She takes us to the abstract by first dealing with things that are quite concrete and walks us slowly to items of greater abstraction: greater emotional content and greater symbolic content.

The choice of form

So having unpacked the progression in the poem, let's consider why Bishop chose to use the vilanelle - a form that is notoriously difficult. Why use a form with a repetitive motif if you want to achieve is a progression - a movement in a particular direction? The key, I think, lies in the title. Bishop describes losing as an "art". Practice, in other words, makes perfect. And uniting all the various kinds of losses she describes is the same single art. The title of the poem is "One" art. The same skill which one can develop to avoid being perturbed by the loss of a key can be applied to the loss of a home, a continent and a loved one. So then the question becomes - is she serious? Can one master the art of losing?

The clue is in the form. You can master the vilanelle - Bishop did - but it is very, very hard to do. Losing, she says, isn't hard to master. In other words her form that she has chosen for the poem belies her message.

There is another clue. She's practiced losing (practiced everyday as she commends in the poem) and has progressed from small items to large, emotional and significant ones. She's well practiced. And yet the loss of the loved one, whatever she might pretend, seems to her like a disaster. The little bracketed note to herself there indicates that she needs to force herself to admit that the loss seems like disaster.

A third clue is in the repetends themselves. The first occurence says that the art of losing isn't hard to master. On its last appearance she says the art of losing "isn't too hard" to master. The confidence that was present in the first statement is now gone. Now she's saying it is hard, but not too hard. The art of losing is hard to master, just like the form employed for the poem. She is pretending that the loss isn't so bad as a coping mechanism. And that's the function of the bracketed aside. First to be self-referential and show you that the poet is writing a poem and wants you to know that (alerting you to the unity between form and function) and secondly to show that the writing of the fact that it seems like disaster indicates a method of coping with the problem, that she needs a coping mechanism and hasn't mastered losing, and finally it betrays how much she has to force herself to admit the truth of what she is feeling.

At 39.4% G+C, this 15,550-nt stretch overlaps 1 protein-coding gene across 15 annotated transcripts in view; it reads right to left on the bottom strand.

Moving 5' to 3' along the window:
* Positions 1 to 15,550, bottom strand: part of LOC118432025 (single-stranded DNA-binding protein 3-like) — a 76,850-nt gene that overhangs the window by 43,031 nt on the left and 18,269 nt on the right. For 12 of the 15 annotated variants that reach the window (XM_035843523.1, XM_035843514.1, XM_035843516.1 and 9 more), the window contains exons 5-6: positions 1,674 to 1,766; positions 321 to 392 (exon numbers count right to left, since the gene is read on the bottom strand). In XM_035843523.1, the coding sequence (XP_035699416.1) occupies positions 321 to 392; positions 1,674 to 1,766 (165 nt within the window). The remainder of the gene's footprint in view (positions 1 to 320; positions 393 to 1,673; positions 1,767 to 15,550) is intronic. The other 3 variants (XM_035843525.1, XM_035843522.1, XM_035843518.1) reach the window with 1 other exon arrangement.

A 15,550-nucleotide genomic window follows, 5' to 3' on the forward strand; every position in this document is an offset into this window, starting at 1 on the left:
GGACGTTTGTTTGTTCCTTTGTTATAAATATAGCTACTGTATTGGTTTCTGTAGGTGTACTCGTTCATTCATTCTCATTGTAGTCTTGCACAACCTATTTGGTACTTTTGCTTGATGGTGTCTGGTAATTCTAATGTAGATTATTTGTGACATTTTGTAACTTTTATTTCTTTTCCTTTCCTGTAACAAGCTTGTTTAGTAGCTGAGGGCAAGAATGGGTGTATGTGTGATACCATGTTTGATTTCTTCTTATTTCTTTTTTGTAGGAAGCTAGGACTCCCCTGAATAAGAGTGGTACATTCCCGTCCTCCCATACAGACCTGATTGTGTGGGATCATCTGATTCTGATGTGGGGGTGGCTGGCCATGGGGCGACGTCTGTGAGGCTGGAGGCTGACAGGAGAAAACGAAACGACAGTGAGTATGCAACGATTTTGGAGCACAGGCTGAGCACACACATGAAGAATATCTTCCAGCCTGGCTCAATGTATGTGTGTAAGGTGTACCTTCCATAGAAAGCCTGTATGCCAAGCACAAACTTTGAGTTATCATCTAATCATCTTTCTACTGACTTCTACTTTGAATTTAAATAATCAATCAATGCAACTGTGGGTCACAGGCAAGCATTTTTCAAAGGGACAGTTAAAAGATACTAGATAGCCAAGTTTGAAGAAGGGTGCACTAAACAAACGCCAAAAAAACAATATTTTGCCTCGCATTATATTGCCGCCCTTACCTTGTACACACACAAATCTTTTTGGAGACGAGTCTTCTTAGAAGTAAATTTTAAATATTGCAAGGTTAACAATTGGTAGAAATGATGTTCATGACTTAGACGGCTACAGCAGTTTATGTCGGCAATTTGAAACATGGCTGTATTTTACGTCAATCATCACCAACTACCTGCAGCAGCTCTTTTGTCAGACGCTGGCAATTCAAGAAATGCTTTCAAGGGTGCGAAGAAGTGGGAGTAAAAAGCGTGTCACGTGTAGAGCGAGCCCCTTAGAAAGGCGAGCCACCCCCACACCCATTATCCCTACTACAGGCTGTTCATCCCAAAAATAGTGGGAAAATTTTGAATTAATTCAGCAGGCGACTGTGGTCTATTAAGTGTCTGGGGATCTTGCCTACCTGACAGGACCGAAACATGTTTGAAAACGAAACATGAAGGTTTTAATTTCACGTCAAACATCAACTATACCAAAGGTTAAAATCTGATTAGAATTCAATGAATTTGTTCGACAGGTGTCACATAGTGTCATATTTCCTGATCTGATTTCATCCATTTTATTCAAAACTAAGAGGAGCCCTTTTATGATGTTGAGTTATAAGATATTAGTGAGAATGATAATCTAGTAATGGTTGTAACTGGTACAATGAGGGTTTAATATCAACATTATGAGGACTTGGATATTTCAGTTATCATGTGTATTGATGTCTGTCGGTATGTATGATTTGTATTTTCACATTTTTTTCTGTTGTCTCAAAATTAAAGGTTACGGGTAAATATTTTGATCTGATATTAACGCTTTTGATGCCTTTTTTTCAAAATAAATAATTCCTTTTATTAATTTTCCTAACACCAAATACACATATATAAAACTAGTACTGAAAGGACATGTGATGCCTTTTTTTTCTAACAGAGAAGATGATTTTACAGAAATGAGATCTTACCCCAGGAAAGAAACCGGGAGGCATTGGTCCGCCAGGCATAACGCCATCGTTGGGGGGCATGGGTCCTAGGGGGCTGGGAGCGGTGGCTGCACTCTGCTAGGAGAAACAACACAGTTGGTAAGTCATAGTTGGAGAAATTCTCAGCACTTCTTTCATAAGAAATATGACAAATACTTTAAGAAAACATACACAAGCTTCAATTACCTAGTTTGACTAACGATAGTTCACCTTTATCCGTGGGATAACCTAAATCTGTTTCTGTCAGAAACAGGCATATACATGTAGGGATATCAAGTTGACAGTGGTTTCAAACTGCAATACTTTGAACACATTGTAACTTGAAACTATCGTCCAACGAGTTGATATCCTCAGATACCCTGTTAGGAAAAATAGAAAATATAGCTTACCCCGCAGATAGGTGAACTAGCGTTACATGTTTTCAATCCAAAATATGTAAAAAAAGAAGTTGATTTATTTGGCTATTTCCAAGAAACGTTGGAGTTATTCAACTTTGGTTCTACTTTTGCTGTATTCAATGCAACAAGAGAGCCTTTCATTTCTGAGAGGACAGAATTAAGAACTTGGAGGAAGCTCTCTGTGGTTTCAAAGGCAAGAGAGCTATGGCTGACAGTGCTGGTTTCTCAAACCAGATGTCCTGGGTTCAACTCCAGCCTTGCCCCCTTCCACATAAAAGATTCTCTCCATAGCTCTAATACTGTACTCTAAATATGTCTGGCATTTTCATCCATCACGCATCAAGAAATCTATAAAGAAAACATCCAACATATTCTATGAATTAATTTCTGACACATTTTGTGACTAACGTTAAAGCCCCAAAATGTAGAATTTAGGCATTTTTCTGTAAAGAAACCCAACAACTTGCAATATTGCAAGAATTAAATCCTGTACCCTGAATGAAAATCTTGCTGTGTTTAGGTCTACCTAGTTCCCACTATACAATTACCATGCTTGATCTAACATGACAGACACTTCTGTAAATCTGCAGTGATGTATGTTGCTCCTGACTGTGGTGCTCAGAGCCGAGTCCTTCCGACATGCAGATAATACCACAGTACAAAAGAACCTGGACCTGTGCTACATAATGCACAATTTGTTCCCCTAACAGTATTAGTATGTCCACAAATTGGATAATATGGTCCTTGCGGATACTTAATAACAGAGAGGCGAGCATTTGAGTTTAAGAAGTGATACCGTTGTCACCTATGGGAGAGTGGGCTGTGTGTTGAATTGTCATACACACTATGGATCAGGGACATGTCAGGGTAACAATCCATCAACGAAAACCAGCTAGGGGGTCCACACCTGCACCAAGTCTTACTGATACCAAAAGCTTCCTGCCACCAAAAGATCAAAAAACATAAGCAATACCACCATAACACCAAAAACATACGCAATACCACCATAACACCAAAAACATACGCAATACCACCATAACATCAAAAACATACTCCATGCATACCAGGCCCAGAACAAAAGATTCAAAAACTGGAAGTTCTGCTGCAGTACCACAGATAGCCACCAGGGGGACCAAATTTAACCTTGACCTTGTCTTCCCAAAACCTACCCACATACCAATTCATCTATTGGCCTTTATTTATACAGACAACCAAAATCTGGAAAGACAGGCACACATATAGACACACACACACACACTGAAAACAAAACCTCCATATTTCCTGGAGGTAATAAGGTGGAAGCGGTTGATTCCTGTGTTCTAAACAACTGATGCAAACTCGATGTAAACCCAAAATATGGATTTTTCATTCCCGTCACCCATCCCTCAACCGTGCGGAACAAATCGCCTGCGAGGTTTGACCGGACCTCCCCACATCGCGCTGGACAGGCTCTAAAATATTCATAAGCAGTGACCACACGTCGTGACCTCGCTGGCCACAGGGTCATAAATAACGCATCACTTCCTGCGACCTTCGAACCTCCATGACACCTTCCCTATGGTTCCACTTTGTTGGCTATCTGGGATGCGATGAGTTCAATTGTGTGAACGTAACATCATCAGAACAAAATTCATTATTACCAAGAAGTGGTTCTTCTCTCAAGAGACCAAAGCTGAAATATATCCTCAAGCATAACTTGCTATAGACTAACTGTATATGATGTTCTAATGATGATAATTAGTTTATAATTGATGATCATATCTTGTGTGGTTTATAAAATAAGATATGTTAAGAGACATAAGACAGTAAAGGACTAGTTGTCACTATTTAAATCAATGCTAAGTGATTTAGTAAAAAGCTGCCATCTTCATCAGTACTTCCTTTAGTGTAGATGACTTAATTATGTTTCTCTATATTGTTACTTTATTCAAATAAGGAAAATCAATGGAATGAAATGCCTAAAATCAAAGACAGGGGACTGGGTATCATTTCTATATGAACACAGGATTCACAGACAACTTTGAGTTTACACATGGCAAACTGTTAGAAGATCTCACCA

This is brilliant. The poem emulates the way we behave towards others in the face of loss. We try and be stoic and put on a brave face and pretend that we are immune to loss whereas in truth, loss hurts. But the point is, like the villanelle, the art can be mastered, even if only imperfectly. Though it seems like disaster and the feeling of loss can never be purged or avoided, life goes on (another reason for those repetends perhaps?).

Should we take life advice from a poem? 

I think that the progression in the poem speaks to this issue too. The speaker has been around. She has outlived and lost her mother, lived in three homes, two cities and moved continents. This is a person with an experience of displacement and loss. She knows what she's talking about.

Why this is poetry well-done

She's pulled off an enviably difficult form in a way that looks so seamlessly easy that the poem is easy to understand and easy to read. Even if you don't do all the unpacking I have here, you read it and feel the sense of loss that pervades the message. The form which she chose for the work matches the theme beautifully and completes and contributes to the meaning of the piece.

1 comment:

  1. This is beautiful! I really needed help for an English presentation on this poem because no matter how much I loved it when I read it, I was missing some of the deeper points and this explained them perfectly. Thank you!